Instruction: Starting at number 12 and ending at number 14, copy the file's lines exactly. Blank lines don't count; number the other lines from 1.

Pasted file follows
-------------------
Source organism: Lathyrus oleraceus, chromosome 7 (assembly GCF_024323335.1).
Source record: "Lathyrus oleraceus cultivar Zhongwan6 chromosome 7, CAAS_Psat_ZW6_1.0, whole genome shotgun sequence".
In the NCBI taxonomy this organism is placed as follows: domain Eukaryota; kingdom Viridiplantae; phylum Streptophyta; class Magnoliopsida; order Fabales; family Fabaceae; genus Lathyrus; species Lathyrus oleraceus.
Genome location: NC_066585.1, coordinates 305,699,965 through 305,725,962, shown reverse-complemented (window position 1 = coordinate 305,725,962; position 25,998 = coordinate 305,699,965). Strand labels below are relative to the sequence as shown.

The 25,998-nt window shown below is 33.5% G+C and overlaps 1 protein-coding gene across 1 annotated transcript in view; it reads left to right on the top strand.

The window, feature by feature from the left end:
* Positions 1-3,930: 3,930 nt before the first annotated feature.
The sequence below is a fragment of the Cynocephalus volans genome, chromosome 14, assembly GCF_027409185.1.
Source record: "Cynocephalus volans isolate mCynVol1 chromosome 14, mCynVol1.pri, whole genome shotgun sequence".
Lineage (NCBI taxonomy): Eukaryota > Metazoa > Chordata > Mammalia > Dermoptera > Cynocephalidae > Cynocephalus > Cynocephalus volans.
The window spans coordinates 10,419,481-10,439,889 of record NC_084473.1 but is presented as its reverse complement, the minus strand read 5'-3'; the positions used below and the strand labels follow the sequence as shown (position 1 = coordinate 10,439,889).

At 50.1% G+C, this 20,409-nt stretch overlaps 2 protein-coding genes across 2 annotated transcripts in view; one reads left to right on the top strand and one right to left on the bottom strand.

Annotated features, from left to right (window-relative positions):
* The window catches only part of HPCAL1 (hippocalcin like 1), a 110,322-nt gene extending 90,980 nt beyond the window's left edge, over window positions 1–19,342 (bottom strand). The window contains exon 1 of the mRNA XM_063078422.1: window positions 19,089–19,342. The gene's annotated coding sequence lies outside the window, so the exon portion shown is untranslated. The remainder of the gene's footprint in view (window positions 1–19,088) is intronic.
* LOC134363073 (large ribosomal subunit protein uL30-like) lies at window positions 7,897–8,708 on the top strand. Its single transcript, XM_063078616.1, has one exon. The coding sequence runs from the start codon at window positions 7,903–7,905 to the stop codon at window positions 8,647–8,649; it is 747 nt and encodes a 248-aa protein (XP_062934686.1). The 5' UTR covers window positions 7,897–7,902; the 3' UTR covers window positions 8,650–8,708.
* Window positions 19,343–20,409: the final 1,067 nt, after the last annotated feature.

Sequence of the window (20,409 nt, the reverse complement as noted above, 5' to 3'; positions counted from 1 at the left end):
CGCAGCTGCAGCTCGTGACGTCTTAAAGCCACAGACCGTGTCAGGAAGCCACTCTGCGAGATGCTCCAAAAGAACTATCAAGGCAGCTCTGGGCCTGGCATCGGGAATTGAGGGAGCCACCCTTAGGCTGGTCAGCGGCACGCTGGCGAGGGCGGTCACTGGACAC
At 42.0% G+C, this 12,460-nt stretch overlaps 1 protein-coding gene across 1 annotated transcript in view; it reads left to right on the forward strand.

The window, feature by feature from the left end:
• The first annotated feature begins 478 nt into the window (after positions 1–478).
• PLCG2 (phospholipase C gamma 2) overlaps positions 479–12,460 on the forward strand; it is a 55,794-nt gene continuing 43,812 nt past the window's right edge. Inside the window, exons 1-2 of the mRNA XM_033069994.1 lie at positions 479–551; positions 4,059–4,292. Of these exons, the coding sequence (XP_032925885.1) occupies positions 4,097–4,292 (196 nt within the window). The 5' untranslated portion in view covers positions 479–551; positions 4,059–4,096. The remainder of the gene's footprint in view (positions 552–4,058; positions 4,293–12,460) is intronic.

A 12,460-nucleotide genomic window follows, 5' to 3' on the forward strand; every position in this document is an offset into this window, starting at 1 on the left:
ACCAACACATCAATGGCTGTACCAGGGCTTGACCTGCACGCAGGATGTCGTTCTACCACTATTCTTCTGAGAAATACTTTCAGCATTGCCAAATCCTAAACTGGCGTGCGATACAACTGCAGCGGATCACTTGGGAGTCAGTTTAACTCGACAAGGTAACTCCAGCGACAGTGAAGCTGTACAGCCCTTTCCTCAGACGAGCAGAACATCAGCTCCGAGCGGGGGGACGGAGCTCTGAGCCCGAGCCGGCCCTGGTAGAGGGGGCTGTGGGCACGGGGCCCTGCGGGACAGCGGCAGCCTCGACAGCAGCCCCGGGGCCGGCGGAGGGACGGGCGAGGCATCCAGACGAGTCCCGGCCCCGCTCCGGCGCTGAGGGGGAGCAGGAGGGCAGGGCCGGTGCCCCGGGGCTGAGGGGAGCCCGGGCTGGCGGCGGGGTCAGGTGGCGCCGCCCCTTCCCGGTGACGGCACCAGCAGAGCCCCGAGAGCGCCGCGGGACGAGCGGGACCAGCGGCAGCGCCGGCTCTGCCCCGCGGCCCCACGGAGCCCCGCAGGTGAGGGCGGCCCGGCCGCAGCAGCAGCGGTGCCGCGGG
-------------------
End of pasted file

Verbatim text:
At 50.1% G+C, this 20,409-nt stretch overlaps 2 protein-coding genes across 2 annotated transcripts in view; one reads left to right on the top strand and one right to left on the bottom strand.

Annotated features, from left to right (window-relative positions):
* The window catches only part of HPCAL1 (hippocalcin like 1), a 110,322-nt gene extending 90,980 nt beyond the window's left edge, over window positions 1–19,342 (bottom strand). The window contains exon 1 of the mRNA XM_063078422.1: window positions 19,089–19,342. The gene's annotated coding sequence lies outside the window, so the exon portion shown is untranslated. The remainder of the gene's footprint in view (window positions 1–19,088) is intronic.